how to connect output to drive multiple transistors?

Discussion in 'General Electronics Chat' started by tpny, Oct 31, 2012.

  1. tpny

    Thread Starter Member

    May 6, 2012
    216
    0
    If I want my output to drive two transistors, is (a) or (b) below better?

    Code ( (Unknown Language)):
    1.  
    2. a) output ---resistor-----transistor base1
    3.                       |
    4.                       |
    5.                       -----transistor base2
    6.  
    7. or
    8.  
    9. b) output-----resistor-----transistor base1
    10.          |
    11.          |
    12.          ---resistor-----transistor base2
    13.  
     
    Last edited: Oct 31, 2012
  2. crutschow

    Expert

    Mar 14, 2008
    13,013
    3,233
    b) is the proper choice.

    a) will allow the transistor with the slightly lower base-emitter voltage to hog a majority of the base current and the other transistor may not turn on. Never do a)
     
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  3. Austin Clark

    Member

    Dec 28, 2011
    409
    44
    Aye. Basically, the current capable of flowing through the resistor in example A will be split to both transistors, and unevenly at that. This is true for driving LEDs and other devices as well. Imagine trying to light a thousand LEDs this way, or driving a thousand transistors... The sum of current required will far exceed the maximum possible current capable of passing through the single series resistor given it's resistance and source voltage. As a consequence, you'll get a heavy voltage drop, and the resistor may even become overloaded.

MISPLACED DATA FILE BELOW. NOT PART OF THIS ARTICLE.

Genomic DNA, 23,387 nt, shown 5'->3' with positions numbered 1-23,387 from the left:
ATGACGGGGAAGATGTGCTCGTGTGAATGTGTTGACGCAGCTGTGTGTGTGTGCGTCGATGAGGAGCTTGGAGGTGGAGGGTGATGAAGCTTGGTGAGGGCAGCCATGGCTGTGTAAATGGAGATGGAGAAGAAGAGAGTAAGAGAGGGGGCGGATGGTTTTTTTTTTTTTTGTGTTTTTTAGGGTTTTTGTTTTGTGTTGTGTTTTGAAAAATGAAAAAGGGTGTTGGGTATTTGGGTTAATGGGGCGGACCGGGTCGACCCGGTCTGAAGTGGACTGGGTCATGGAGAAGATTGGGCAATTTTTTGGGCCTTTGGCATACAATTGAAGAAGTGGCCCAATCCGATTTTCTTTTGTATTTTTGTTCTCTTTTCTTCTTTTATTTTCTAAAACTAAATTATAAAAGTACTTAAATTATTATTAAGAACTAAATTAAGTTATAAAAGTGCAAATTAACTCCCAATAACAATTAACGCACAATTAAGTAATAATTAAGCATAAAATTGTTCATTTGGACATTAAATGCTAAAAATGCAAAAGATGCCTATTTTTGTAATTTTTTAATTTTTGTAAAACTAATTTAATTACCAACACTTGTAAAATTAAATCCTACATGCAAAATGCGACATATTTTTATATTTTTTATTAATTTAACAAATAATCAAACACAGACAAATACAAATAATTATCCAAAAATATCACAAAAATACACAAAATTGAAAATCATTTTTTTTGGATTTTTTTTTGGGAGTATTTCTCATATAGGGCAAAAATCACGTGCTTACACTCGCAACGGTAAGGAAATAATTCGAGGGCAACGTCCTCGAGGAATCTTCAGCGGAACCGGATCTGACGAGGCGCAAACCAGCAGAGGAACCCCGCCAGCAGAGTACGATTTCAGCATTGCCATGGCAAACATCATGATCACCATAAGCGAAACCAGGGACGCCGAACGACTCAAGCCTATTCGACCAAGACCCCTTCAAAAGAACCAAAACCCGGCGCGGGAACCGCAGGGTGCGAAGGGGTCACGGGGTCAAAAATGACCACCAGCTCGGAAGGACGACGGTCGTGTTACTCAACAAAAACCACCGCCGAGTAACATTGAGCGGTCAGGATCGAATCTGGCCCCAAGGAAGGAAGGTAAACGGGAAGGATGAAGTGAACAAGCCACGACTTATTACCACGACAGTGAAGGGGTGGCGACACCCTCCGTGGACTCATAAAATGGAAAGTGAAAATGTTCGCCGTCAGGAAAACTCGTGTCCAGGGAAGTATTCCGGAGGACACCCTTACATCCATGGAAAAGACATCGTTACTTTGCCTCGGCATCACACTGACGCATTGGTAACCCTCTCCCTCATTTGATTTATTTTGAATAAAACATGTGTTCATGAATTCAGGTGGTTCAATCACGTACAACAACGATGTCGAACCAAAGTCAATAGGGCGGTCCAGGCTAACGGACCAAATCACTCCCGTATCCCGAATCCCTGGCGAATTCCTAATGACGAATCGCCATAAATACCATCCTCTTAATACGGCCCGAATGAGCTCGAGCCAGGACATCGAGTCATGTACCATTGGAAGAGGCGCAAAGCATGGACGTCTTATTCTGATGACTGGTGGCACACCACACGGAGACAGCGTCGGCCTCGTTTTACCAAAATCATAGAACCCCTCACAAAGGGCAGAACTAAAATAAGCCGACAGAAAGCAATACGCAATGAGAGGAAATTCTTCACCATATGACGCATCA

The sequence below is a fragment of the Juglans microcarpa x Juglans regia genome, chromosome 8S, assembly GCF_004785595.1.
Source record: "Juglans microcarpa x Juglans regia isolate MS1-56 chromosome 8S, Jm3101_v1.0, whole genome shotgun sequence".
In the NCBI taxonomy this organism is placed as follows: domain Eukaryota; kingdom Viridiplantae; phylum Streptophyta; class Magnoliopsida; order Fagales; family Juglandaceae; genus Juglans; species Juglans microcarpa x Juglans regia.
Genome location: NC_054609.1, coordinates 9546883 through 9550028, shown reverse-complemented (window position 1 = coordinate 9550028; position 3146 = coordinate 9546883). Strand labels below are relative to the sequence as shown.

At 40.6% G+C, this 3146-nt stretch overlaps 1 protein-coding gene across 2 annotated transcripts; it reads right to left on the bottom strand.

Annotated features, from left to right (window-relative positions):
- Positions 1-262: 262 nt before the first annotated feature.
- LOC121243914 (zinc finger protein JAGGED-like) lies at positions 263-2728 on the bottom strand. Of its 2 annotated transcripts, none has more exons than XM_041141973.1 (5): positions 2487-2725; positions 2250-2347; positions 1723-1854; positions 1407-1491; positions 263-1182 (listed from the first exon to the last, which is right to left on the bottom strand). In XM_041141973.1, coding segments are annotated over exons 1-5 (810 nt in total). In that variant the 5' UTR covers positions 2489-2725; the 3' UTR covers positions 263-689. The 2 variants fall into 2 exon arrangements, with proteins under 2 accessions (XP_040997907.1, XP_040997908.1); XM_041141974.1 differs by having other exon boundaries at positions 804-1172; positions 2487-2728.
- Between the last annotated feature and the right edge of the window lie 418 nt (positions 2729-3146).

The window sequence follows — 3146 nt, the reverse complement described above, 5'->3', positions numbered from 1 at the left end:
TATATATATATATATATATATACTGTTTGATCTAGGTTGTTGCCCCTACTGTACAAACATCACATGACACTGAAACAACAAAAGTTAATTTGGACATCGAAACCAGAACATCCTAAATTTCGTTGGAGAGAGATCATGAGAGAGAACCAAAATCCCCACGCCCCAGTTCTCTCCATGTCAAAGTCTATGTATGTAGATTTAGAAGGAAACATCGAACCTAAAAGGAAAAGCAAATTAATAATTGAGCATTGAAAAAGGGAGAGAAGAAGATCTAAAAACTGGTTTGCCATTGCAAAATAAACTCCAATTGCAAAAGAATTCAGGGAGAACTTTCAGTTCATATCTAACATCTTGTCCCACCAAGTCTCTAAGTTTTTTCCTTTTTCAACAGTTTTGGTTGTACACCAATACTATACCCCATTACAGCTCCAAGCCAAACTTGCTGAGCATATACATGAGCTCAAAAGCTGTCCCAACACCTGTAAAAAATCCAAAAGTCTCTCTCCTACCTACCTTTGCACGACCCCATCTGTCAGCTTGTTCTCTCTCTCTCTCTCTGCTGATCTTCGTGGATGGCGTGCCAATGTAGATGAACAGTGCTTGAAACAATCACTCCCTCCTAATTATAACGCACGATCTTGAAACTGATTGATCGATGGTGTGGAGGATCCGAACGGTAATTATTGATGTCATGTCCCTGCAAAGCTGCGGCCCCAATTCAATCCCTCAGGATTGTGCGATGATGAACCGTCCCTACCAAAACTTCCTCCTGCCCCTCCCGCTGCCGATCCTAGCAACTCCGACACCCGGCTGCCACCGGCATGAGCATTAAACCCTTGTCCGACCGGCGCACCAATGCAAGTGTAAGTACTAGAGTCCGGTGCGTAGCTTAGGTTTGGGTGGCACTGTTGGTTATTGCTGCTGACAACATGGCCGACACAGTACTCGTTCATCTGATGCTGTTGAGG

4. tpny

    Thread Starter Member

    May 6, 2012
    216
    0
    assuming i'm using a resistor value in (a) that is the parallel equivalent of the 2 resistors in (b); and assuming both transistors are the same type. Are (a) and (b) equivalent?
     
  5. MrChips

    Moderator

    Oct 2, 2009
    12,441
    3,361
    No. No two transistors are the same.
     
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